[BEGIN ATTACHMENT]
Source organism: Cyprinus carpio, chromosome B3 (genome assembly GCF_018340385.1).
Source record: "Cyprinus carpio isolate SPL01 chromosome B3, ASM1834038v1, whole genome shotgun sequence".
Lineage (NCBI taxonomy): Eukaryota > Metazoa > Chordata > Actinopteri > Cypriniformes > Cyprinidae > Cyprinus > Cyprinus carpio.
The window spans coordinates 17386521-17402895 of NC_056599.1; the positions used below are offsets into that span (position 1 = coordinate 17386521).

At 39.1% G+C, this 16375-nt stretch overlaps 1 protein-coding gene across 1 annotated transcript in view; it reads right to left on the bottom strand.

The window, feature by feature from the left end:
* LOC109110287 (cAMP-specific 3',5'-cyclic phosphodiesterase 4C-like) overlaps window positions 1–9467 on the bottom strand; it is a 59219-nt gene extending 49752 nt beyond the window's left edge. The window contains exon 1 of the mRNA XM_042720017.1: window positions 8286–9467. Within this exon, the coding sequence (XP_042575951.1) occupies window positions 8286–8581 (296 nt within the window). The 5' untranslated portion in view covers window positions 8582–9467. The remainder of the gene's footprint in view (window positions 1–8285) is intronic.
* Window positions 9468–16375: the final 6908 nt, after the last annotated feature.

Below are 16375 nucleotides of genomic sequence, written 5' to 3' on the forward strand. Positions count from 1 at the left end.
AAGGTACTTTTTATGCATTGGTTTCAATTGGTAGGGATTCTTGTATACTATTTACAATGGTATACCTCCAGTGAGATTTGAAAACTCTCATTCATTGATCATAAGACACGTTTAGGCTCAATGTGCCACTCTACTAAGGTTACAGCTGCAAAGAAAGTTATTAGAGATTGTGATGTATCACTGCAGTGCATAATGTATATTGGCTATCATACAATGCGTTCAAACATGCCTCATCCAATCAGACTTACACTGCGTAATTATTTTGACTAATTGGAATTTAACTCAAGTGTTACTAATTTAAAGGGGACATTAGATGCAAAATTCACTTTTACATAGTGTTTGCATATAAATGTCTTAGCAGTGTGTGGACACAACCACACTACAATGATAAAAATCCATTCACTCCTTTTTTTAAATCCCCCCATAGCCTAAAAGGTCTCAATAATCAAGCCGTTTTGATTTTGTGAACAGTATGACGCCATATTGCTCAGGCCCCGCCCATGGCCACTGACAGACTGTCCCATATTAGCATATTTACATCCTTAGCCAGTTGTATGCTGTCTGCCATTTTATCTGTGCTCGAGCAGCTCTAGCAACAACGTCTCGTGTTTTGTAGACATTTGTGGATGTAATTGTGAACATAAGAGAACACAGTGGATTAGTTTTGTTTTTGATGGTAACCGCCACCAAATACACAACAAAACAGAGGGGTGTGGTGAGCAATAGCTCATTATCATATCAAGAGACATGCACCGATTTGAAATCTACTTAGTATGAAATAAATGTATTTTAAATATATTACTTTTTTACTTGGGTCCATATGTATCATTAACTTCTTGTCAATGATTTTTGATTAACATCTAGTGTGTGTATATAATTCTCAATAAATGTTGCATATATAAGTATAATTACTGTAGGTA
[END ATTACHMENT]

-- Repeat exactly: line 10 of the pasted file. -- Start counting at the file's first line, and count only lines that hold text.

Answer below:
AAGGTACTTTTTATGCATTGGTTTCAATTGGTAGGGATTCTTGTATACTATTTACAATGGTATACCTCCAGTGAGATTTGAAAACTCTCATTCATTGATCATAAGACACGTTTAGGCTCAATGTGCCACTCTACTAAGGTTACAGCTGCAAAGAAAGTTATTAGAGATTGTGATGTATCACTGCAGTGCATAATGTATATTGGCTATCATACAATGCGTTCAAACATGCCTCATCCAATCAGACTTACACTGCGTAATTATTTTGACTAATTGGAATTTAACTCAAGTGTTACTAATTTAAAGGGGACATTAGATGCAAAATTCACTTTTACATAGTGTTTGCATATAAATGTCTTAGCAGTGTGTGGACACAACCACACTACAATGATAAAAATCCATTCACTCCTTTTTTTAAATCCCCCCATAGCCTAAAAGGTCTCAATAATCAAGCCGTTTTGATTTTGTGAACAGTATGACGCCATATTGCTCAGGCCCCGCCCATGGCCACTGACAGACTGTCCCATATTAGCATATTTACATCCTTAGCCAGTTGTATGCTGTCTGCCATTTTATCTGTGCTCGAGCAGCTCTAGCAACAACGTCTCGTGTTTTGTAGACATTTGTGGATGTAATTGTGAACATAAGAGAACACAGTGGATTAGTTTTGTTTTTGATGGTAACCGCCACCAAATACACAACAAAACAGAGGGGTGTGGTGAGCAATAGCTCATTATCATATCAAGAGACATGCACCGATTTGAAATCTACTTAGTATGAAATAAATGTATTTTAAATATATTACTTTTTTACTTGGGTCCATATGTATCATTAACTTCTTGTCAATGATTTTTGATTAACATCTAGTGTGTGTATATAATTCTCAATAAATGTTGCATATATAAGTATAATTACTGTAGGTA